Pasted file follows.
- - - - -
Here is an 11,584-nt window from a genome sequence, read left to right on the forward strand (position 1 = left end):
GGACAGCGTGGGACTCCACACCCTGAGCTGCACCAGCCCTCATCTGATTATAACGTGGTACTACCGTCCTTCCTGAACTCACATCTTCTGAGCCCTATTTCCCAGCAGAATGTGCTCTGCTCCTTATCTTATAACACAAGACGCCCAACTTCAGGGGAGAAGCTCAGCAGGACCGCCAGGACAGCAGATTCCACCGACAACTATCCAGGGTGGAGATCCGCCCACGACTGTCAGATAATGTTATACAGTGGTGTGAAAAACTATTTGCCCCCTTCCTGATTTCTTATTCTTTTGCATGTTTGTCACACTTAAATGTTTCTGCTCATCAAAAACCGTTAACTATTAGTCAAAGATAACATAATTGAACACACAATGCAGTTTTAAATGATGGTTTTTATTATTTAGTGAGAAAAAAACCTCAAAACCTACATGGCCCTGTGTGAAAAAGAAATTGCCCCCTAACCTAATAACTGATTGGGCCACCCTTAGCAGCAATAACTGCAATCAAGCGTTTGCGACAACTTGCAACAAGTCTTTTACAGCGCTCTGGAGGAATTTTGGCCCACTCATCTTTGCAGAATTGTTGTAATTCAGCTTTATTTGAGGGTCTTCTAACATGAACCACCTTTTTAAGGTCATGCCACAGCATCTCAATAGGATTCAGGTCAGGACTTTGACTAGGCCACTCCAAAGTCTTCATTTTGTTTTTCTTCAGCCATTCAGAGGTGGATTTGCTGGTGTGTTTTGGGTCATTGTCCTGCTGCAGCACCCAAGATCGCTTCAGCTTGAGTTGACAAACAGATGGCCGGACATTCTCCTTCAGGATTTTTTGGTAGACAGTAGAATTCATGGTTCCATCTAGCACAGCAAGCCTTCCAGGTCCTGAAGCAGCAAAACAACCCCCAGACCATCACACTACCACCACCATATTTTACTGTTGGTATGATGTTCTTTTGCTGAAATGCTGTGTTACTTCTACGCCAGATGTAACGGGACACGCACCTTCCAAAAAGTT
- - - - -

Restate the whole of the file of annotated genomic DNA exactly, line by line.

Here is an 11,584-nt window from a genome sequence, read left to right on the forward strand (position 1 = left end):
GGACAGCGTGGGACTCCACACCCTGAGCTGCACCAGCCCTCATCTGATTATAACGTGGTACTACCGTCCTTCCTGAACTCACATCTTCTGAGCCCTATTTCCCAGCAGAATGTGCTCTGCTCCTTATCTTATAACACAAGACGCCCAACTTCAGGGGAGAAGCTCAGCAGGACCGCCAGGACAGCAGATTCCACCGACAACTATCCAGGGTGGAGATCCGCCCACGACTGTCAGATAATGTTATACAGTGGTGTGAAAAACTATTTGCCCCCTTCCTGATTTCTTATTCTTTTGCATGTTTGTCACACTTAAATGTTTCTGCTCATCAAAAACCGTTAACTATTAGTCAAAGATAACATAATTGAACACACAATGCAGTTTTAAATGATGGTTTTTATTATTTAGTGAGAAAAAAACCTCAAAACCTACATGGCCCTGTGTGAAAAAGAAATTGCCCCCTAACCTAATAACTGATTGGGCCACCCTTAGCAGCAATAACTGCAATCAAGCGTTTGCGACAACTTGCAACAAGTCTTTTACAGCGCTCTGGAGGAATTTTGGCCCACTCATCTTTGCAGAATTGTTGTAATTCAGCTTTATTTGAGGGTCTTCTAACATGAACCACCTTTTTAAGGTCATGCCACAGCATCTCAATAGGATTCAGGTCAGGACTTTGACTAGGCCACTCCAAAGTCTTCATTTTGTTTTTCTTCAGCCATTCAGAGGTGGATTTGCTGGTGTGTTTTGGGTCATTGTCCTGCTGCAGCACCCAAGATCGCTTCAGCTTGAGTTGACAAACAGATGGCCGGACATTCTCCTTCAGGATTTTTTGGTAGACAGTAGAATTCATGGTTCCATCTAGCACAGCAAGCCTTCCAGGTCCTGAAGCAGCAAAACAACCCCCAGACCATCACACTACCACCACCATATTTTACTGTTGGTATGATGTTCTTTTGCTGAAATGCTGTGTTACTTCTACGCCAGATGTAACGGGACACGCACCTTCCAAAAAGTT